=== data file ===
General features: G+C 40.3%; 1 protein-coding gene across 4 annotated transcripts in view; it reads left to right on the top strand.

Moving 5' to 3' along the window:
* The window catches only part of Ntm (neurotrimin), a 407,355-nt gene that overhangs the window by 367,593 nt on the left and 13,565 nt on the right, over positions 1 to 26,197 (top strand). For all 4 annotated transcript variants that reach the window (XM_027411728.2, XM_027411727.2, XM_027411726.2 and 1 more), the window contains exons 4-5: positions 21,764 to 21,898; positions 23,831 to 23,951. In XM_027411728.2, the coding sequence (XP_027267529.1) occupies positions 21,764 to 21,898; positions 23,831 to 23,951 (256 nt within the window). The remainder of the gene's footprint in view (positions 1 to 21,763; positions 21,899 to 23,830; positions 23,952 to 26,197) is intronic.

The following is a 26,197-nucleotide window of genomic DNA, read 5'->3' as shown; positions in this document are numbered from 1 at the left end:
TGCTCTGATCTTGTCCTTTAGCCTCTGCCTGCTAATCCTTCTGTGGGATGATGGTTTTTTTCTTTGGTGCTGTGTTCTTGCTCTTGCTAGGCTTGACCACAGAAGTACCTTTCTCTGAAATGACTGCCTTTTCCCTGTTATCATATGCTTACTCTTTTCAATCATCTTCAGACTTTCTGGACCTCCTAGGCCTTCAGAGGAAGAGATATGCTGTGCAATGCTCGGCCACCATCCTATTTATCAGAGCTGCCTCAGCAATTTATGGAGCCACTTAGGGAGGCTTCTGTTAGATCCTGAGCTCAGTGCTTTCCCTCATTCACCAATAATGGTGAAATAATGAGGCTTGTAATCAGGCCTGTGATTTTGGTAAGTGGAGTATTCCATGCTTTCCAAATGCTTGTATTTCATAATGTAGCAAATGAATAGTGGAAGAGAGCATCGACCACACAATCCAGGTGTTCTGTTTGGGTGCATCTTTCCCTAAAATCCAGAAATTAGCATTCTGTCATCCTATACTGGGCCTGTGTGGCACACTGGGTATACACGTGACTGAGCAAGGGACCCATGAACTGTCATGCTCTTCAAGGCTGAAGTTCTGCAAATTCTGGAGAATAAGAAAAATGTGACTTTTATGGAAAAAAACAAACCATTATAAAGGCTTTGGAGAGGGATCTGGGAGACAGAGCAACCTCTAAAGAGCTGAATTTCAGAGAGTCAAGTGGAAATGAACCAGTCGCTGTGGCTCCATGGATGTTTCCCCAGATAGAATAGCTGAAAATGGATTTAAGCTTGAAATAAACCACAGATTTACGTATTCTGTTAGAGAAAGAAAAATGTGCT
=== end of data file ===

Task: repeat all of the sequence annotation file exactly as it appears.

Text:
General features: G+C 40.3%; 1 protein-coding gene across 4 annotated transcripts in view; it reads left to right on the top strand.

Moving 5' to 3' along the window:
* The window catches only part of Ntm (neurotrimin), a 407,355-nt gene that overhangs the window by 367,593 nt on the left and 13,565 nt on the right, over positions 1 to 26,197 (top strand). For all 4 annotated transcript variants that reach the window (XM_027411728.2, XM_027411727.2, XM_027411726.2 and 1 more), the window contains exons 4-5: positions 21,764 to 21,898; positions 23,831 to 23,951. In XM_027411728.2, the coding sequence (XP_027267529.1) occupies positions 21,764 to 21,898; positions 23,831 to 23,951 (256 nt within the window). The remainder of the gene's footprint in view (positions 1 to 21,763; positions 21,899 to 23,830; positions 23,952 to 26,197) is intronic.

The following is a 26,197-nucleotide window of genomic DNA, read 5'->3' as shown; positions in this document are numbered from 1 at the left end:
TGCTCTGATCTTGTCCTTTAGCCTCTGCCTGCTAATCCTTCTGTGGGATGATGGTTTTTTTCTTTGGTGCTGTGTTCTTGCTCTTGCTAGGCTTGACCACAGAAGTACCTTTCTCTGAAATGACTGCCTTTTCCCTGTTATCATATGCTTACTCTTTTCAATCATCTTCAGACTTTCTGGACCTCCTAGGCCTTCAGAGGAAGAGATATGCTGTGCAATGCTCGGCCACCATCCTATTTATCAGAGCTGCCTCAGCAATTTATGGAGCCACTTAGGGAGGCTTCTGTTAGATCCTGAGCTCAGTGCTTTCCCTCATTCACCAATAATGGTGAAATAATGAGGCTTGTAATCAGGCCTGTGATTTTGGTAAGTGGAGTATTCCATGCTTTCCAAATGCTTGTATTTCATAATGTAGCAAATGAATAGTGGAAGAGAGCATCGACCACACAATCCAGGTGTTCTGTTTGGGTGCATCTTTCCCTAAAATCCAGAAATTAGCATTCTGTCATCCTATACTGGGCCTGTGTGGCACACTGGGTATACACGTGACTGAGCAAGGGACCCATGAACTGTCATGCTCTTCAAGGCTGAAGTTCTGCAAATTCTGGAGAATAAGAAAAATGTGACTTTTATGGAAAAAAACAAACCATTATAAAGGCTTTGGAGAGGGATCTGGGAGACAGAGCAACCTCTAAAGAGCTGAATTTCAGAGAGTCAAGTGGAAATGAACCAGTCGCTGTGGCTCCATGGATGTTTCCCCAGATAGAATAGCTGAAAATGGATTTAAGCTTGAAATAAACCACAGATTTACGTATTCTGTTAGAGAAAGAAAAATGTGCT